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There are some who believe that B2B buying and selling have not changed over the last two decades. An unwillingness to face these changes head-on has caused sales organizations to continue using the legacy approach. The legacy approach has lost its effectiveness, and buyers complain about what they describe as a poor sales experience.

If there ever was a time to adopt a modern sales approach, one that is client-centric and focused on helping leaders improve their results, it is now.

Essential Skills for a Client-Centric Sales Professional

  1. Preparation through Reading and Research: To be a client-centric salesperson, you must do the work to prepare for conversations with your prospective clients. You should understand the client's external environment before sitting down with your contacts. By doing the reading and the research, you bring something to the table and don’t ask questions easily answered with a simple web search or two.
  2. Prioritizing Strategic Outcomes: Your prospective clients are not trying to buy what you sell. They are trying to buy the strategic outcome they need to succeed. Your obligation as a client-centric salesperson is to address the changes your client must make to acquire their most important outcomes.
  3. Developing Business Acumen: Both Bs in B2B stand for business. To be client-centric, you must have the business acumen that will allow you to advise your clients on how best to make the improvements they need. Without business acumen, you will not be client-centric.
  4. Implementing a Consultative Sales Approach: A consultative sales approach is one that provides the client with the insights, advice, and recommendations the client needs to be able to make sense of a rare decision, one they must get right the first time. By helping close the gaps in the client's knowledge and experience, the client is better prepared to move forward.
  5. Establishing Expertise and Authority: Your contacts need you to be an expert in helping them make change. They need you to have the authority that comes from having experience helping many other companies who needed to make a similar change to their business. We call this being One-Up, and you can find more about this approach in Elite Sales Strategies: A Guide to Being One-Up, Creating Value, and Becoming Truly Consultative.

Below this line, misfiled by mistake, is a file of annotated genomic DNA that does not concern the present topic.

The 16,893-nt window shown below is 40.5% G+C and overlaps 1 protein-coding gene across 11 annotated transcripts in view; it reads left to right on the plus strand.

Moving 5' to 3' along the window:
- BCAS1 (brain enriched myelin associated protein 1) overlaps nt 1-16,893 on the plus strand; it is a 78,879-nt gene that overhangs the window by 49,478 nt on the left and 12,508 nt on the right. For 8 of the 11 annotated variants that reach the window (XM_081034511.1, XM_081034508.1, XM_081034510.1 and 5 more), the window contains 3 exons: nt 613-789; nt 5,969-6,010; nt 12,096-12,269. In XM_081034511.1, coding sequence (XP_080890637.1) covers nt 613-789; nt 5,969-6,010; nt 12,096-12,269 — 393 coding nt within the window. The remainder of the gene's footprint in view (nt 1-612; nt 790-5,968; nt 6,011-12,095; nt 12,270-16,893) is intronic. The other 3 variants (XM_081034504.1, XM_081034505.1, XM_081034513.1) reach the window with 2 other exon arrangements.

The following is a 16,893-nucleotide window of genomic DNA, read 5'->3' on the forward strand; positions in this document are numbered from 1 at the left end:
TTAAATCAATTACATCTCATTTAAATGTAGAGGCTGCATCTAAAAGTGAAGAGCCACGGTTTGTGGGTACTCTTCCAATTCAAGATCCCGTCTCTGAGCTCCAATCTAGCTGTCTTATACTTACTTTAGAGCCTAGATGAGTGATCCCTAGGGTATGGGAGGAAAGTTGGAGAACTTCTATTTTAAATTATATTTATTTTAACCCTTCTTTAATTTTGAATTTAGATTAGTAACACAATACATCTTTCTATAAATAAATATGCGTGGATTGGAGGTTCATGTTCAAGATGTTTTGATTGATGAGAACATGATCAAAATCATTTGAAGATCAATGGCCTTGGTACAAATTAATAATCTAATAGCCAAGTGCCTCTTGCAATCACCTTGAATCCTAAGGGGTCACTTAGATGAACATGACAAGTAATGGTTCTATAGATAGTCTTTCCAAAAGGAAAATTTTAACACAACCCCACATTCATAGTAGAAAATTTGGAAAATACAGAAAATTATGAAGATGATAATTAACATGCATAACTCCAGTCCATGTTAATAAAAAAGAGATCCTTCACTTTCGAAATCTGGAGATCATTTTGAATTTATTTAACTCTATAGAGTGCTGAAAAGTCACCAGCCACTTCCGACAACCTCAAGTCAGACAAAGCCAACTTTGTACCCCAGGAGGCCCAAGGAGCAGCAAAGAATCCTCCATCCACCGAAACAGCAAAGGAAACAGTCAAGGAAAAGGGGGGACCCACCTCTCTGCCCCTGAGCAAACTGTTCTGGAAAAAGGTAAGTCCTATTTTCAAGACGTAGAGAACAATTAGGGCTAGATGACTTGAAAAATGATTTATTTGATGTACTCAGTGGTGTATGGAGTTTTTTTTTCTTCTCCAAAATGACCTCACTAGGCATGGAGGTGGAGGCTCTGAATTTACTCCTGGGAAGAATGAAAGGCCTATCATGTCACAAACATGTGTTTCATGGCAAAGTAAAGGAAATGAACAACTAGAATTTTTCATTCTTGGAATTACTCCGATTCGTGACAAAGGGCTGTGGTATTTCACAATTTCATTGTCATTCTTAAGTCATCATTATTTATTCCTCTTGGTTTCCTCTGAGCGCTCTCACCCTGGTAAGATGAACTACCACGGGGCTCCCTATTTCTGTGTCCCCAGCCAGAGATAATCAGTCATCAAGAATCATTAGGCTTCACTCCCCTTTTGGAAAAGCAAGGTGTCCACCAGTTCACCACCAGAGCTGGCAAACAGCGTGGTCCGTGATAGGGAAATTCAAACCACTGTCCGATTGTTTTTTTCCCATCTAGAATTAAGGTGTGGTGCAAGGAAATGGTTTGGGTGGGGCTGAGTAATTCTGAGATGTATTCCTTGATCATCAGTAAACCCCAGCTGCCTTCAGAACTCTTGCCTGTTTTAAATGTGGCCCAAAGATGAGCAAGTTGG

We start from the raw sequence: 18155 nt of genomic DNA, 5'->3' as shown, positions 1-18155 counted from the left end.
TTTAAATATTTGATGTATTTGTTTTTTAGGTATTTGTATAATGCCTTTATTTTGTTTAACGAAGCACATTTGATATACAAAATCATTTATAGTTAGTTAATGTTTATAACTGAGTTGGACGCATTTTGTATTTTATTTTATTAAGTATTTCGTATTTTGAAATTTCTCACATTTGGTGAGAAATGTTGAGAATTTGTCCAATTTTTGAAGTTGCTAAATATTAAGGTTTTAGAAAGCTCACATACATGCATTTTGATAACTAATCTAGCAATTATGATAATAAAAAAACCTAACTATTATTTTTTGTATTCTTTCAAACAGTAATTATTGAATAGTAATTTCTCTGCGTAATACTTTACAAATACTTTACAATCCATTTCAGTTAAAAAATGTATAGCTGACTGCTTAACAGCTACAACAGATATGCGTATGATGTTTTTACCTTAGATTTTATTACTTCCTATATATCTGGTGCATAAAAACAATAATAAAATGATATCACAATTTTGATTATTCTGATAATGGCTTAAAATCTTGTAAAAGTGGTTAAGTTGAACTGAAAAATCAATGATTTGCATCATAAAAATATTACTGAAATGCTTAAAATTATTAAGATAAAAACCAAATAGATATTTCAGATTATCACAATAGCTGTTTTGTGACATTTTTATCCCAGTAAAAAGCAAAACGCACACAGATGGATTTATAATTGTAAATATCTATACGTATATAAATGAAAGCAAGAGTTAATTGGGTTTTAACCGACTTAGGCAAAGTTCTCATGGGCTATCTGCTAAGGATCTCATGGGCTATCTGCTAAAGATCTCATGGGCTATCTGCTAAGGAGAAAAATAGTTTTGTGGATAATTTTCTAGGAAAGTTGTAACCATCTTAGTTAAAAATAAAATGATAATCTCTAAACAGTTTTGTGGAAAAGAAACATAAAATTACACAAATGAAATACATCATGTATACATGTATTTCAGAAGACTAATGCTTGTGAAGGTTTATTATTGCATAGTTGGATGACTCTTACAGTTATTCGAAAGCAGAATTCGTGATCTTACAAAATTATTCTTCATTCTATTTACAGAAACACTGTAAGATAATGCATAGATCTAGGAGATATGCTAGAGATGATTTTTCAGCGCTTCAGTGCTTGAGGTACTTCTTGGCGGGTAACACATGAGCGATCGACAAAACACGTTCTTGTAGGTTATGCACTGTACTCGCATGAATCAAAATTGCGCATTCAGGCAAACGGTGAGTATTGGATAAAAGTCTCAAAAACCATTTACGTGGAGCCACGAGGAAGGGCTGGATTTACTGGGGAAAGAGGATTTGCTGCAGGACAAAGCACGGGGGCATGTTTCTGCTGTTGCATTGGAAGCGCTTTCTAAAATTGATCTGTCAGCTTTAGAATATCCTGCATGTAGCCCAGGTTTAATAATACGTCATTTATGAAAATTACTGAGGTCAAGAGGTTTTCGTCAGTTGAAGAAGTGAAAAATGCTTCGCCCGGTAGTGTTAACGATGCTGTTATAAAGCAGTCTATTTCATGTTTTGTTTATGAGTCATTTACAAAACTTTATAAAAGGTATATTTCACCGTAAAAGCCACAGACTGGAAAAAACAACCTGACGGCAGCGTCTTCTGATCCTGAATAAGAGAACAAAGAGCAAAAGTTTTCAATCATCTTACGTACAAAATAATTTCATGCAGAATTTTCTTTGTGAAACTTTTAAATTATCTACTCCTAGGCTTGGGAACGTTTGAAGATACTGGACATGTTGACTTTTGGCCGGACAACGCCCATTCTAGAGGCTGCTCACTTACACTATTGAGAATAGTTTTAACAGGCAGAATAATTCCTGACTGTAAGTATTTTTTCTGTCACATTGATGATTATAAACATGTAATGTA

6. Facilitating the Buyer's Journey: Because you help your clients through their buyer's journey all the time, you know how to avoid the pitfalls that might cause problems that could harm the client's change initiative. Your obligation is to help ensure the client completes their buyer's journey successfully.
  7. Mastering the Art of Listening: There may not be anything more client-centric than being a great listener. Great listeners hear what is said, as well as what isn't being said. In The Only Sales Guide You'll Ever Need, you will find a recommendation to pause for a count of eight, as this pause allows the client to gather their thoughts, often sharing something they might not have shared without you practicing the art of listening.
  8. Leading the Client Effectively: If you are client-centric, you will lead the client. Your obligation as a client-centric salesperson is to ensure your prospective client succeeds by leading them. Those who don't recognize this obligation end up with stalled or stuck deals due to a lack of leadership from the salesperson.
  9. Building Consensus Skillfully: Your clients have a tough time building consensus. This important outcome is often political, messy, and involves a bit of conflict. Your obligation is to help your client build consensus, including inviting stakeholders to a meeting to mitigate anything that might make it more difficult to get enough people to move forward with something everyone can live with. See The Lost Art of Closing: Winning the 10 Commitments That Drive Sales.
  10. Exercising Time and Patience: Sales leaders often push their sales teams to close deals faster. This is a supplier-centric approach, serving your company instead of your client. Much of what you find on this list is about taking care of your client’s needs. You may be confident your client will succeed, but because they rarely make important decisions around change, they need time, and you need to be patient to be client-centric.
  11. Ensuring the Ability to Execute: Your obligation here is to ensure your client can execute after buying from you. Your client-centric approach must include the client being able to generate the results you promised.
  12. Providing Confidence and Certainty: Your responsibility to your client is to provide the confidence and the certainty to make the change that will provide the result they need to reach their goals. This is one of the more difficult outcomes of a client-centric sales approach. This is an increasingly important obligation of a B2B salesperson.

There have always been haves and have-nots in B2B sales. But more than ever, the haves have more, and the have-nots have even less. The legacy approaches are unable to create the value their clients need from them. When the client is not satisfied with their experience with a salesperson, they will find another salesperson who is client-centric enough to help them with what they need to be able to move forward.

Post by Anthony Iannarino on December 21, 2023

Written and edited by human brains and human hands.

Anthony Iannarino
Anthony Iannarino is a writer, an international speaker, and an entrepreneur. He is the author of four books on the modern sales approach, one book on sales leadership, and his latest book called The Negativity Fast releases on 10.31.23. Anthony posts daily content here at TheSalesBlog.com.
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